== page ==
By all means remove the Confederate flag from the South Carolina State House de facto outdoor museum grounds, if for no other reason than to see what totem will be the next device used by Democrats to try and paint Republicans as racist per se and themselves as paragons of racial virtue.
This native gamecock of South Carolina’s first thought after first hearing of the Charleston Church Shooting was my recent debate with death penalty opponents, most of whom were Democrats and many of whom were South Carolinians, in which I advocated for capital punishment only in rare heinous cases. I had hoped that the first reaction from liberal Democrat death penalty absolutists would be to re-visit their absolutism.
But no, the first priority of too many Democrats upon learning last Wednesday that Dylann Roof had murdered nine members of Charleston, South Carolina’s historic Emmanuel AME Church, was to re-visit the A.D. 2000 compromise signed off on by all parties and races, which removed the Confederate Flag from a position of sovereignty atop the State House Dome to the grounds next to its Confederate Memorial.
In lieu of calls to expedite the manufacture and delivery of drugs for lethal injection that pass U.S. Supreme court muster or even calls for capital punishment in the Roof case proper, Democrats have attempted not only to disown the Confederate flag anew but also re-write history attempting to assign its existence to the Party of Lincoln.
Whoa! Democrats own the Stars and Bars lock, stock and barrel, from its historical advocacy of slavery, secession and Jim Crow. It also owns the continuing advocacy of race-based laws anathema to the U.S. Constitution as amended, under the guise of reverse discrimination.
And Lincoln’s Grand Old Republican Party? It was created specifically to abolish slavery. It went on elect Abraham Lincoln, re-elected him to finish off the Democrats’ confederacy of rebels in the War Bewteen the States that Democrats started by bombing Charleston’s Fort Sumter, and passed the 13th, 14th and 15th amendments to abolish involuntary servitude and ensure equal protection of the laws, due process and voting rights. Meanwhile Democrats invented separate but (not) equal, Jim Crow segregation and poll taxes and literacy tests as they opposed Republican-passed civil rights, pro-voting and anti-lynching laws until 1964 as well.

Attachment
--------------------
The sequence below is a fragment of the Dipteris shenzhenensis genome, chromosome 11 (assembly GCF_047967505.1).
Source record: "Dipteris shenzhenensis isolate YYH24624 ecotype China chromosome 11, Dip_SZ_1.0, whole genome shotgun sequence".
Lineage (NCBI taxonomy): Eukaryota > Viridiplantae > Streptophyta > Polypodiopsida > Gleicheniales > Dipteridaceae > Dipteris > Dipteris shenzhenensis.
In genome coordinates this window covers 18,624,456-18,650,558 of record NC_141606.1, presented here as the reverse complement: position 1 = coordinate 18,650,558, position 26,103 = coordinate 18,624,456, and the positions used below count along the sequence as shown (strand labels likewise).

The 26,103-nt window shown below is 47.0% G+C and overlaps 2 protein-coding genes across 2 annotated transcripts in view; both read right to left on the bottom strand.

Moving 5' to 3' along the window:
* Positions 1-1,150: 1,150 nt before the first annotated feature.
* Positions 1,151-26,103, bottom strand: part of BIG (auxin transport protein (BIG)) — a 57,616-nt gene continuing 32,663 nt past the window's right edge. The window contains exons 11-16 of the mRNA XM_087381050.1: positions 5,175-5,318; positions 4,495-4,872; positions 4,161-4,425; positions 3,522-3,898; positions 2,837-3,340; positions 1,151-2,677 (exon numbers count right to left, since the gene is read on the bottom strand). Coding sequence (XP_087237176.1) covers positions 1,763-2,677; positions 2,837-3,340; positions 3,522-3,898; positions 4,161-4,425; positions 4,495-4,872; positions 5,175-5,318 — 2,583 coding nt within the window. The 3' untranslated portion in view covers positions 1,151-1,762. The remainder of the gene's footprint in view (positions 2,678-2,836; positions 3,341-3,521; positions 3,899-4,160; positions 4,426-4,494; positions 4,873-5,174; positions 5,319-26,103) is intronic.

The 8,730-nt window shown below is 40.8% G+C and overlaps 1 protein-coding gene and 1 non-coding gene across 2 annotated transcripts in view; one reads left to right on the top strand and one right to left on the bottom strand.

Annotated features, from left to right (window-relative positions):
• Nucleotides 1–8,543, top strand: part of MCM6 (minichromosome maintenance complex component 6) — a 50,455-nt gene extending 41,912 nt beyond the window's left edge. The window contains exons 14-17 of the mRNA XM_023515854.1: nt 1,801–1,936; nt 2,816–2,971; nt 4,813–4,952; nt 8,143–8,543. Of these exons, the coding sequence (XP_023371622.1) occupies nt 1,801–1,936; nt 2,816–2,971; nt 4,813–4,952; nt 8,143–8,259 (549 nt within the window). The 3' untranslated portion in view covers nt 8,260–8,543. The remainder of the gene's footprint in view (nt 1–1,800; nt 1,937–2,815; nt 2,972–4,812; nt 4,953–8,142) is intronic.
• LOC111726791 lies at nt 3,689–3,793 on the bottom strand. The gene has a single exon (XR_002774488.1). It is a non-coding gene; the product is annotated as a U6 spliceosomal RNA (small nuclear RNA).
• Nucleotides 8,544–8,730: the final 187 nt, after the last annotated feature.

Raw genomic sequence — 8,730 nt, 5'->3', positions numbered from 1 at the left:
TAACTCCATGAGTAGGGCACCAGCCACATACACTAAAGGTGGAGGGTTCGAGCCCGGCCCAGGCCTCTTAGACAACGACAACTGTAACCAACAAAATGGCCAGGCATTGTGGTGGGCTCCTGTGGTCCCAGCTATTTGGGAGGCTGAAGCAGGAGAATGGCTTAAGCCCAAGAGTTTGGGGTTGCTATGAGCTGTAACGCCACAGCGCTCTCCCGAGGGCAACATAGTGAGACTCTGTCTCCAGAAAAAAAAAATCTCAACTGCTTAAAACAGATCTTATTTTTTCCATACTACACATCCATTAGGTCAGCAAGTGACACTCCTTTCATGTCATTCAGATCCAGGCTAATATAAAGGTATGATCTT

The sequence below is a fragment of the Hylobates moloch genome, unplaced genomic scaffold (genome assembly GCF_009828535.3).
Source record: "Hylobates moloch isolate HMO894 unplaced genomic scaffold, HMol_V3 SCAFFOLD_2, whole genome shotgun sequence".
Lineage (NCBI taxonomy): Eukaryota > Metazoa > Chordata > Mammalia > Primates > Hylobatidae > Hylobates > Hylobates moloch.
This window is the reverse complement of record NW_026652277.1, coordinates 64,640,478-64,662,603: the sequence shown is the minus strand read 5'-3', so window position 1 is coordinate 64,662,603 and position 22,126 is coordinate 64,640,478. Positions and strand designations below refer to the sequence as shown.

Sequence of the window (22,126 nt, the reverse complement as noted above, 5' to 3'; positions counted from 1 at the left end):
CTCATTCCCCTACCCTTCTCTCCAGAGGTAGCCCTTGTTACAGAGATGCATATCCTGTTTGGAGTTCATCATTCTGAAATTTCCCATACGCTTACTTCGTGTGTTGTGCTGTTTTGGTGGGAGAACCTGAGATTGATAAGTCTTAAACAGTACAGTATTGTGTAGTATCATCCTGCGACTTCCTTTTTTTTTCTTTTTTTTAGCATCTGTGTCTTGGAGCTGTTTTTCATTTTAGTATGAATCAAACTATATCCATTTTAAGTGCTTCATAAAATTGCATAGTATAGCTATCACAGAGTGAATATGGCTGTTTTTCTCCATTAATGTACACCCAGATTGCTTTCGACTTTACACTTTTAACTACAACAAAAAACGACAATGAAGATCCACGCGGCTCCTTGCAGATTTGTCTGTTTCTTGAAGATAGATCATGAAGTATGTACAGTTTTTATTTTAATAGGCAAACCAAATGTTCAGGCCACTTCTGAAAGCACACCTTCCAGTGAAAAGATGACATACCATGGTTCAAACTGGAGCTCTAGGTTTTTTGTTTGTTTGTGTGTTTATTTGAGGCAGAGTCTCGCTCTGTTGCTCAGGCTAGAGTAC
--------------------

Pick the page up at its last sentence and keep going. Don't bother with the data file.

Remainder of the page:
Since 1964, Democrats have demonized Republicans for opposing welfare rules that kicked the black man out of the house and made Uncle Sam daddy and other devices to satisfy their mis-applied White Guilt and Selma envy for those liberals too young to march over truly dangerous bridges.
Democrats over the past several days since the Charleston Church Shooting have falsely alleged that it is “courageous” for Republicans to come out for removing the flag from the State House grounds and one in particular stated to me that he didn’t know that, “white guys our age can really get a sense of what that flag means to our black brethren.”
It isn’t and we can.
Firstly, please do NOT consider this “White” middle-aged Republican Sandlapper as requiring courage to favor removal of the flag nor suggest that race has anything to do with an ability to understand the evils of slavery, secession, treason, hate-group appropriation of battle flags, etc. Secondly, please don’t condescend to suggest that Blacks who have never been slaves can’t separate history or symbols of former governments from the majority of white South Carolina citizens in Charleston and the state writ large that elected Tim Scott to the U.S. House and U.S. Senate. Please.